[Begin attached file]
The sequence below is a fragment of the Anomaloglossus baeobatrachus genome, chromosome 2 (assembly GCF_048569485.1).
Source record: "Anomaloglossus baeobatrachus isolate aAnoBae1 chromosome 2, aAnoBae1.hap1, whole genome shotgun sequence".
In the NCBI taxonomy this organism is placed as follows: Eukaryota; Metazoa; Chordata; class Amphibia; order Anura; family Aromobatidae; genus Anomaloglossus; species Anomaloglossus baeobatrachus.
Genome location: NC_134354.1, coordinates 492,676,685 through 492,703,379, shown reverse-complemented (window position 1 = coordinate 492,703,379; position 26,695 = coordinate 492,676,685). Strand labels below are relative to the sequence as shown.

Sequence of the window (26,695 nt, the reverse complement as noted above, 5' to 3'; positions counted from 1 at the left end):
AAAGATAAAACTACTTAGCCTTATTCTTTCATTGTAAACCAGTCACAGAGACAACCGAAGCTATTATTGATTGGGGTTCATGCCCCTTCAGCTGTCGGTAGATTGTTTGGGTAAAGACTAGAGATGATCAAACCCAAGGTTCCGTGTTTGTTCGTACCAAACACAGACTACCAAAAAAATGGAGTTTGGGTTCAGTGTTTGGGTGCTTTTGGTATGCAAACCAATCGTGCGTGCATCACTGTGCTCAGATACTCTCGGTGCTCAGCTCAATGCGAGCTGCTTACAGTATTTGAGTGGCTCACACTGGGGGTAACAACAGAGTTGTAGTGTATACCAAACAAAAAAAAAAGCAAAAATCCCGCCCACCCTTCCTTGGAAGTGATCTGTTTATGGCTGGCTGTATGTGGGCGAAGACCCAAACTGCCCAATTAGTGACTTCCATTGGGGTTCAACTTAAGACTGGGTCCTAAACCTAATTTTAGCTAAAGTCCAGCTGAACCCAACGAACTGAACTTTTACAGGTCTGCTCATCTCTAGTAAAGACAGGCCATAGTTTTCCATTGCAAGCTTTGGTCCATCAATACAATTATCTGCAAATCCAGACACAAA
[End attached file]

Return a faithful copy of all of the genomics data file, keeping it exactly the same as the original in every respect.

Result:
The sequence below is a fragment of the Anomaloglossus baeobatrachus genome, chromosome 2 (assembly GCF_048569485.1).
Source record: "Anomaloglossus baeobatrachus isolate aAnoBae1 chromosome 2, aAnoBae1.hap1, whole genome shotgun sequence".
In the NCBI taxonomy this organism is placed as follows: Eukaryota; Metazoa; Chordata; class Amphibia; order Anura; family Aromobatidae; genus Anomaloglossus; species Anomaloglossus baeobatrachus.
Genome location: NC_134354.1, coordinates 492,676,685 through 492,703,379, shown reverse-complemented (window position 1 = coordinate 492,703,379; position 26,695 = coordinate 492,676,685). Strand labels below are relative to the sequence as shown.

Sequence of the window (26,695 nt, the reverse complement as noted above, 5' to 3'; positions counted from 1 at the left end):
AAAGATAAAACTACTTAGCCTTATTCTTTCATTGTAAACCAGTCACAGAGACAACCGAAGCTATTATTGATTGGGGTTCATGCCCCTTCAGCTGTCGGTAGATTGTTTGGGTAAAGACTAGAGATGATCAAACCCAAGGTTCCGTGTTTGTTCGTACCAAACACAGACTACCAAAAAAATGGAGTTTGGGTTCAGTGTTTGGGTGCTTTTGGTATGCAAACCAATCGTGCGTGCATCACTGTGCTCAGATACTCTCGGTGCTCAGCTCAATGCGAGCTGCTTACAGTATTTGAGTGGCTCACACTGGGGGTAACAACAGAGTTGTAGTGTATACCAAACAAAAAAAAAAGCAAAAATCCCGCCCACCCTTCCTTGGAAGTGATCTGTTTATGGCTGGCTGTATGTGGGCGAAGACCCAAACTGCCCAATTAGTGACTTCCATTGGGGTTCAACTTAAGACTGGGTCCTAAACCTAATTTTAGCTAAAGTCCAGCTGAACCCAACGAACTGAACTTTTACAGGTCTGCTCATCTCTAGTAAAGACAGGCCATAGTTTTCCATTGCAAGCTTTGGTCCATCAATACAATTATCTGCAAATCCAGACACAAA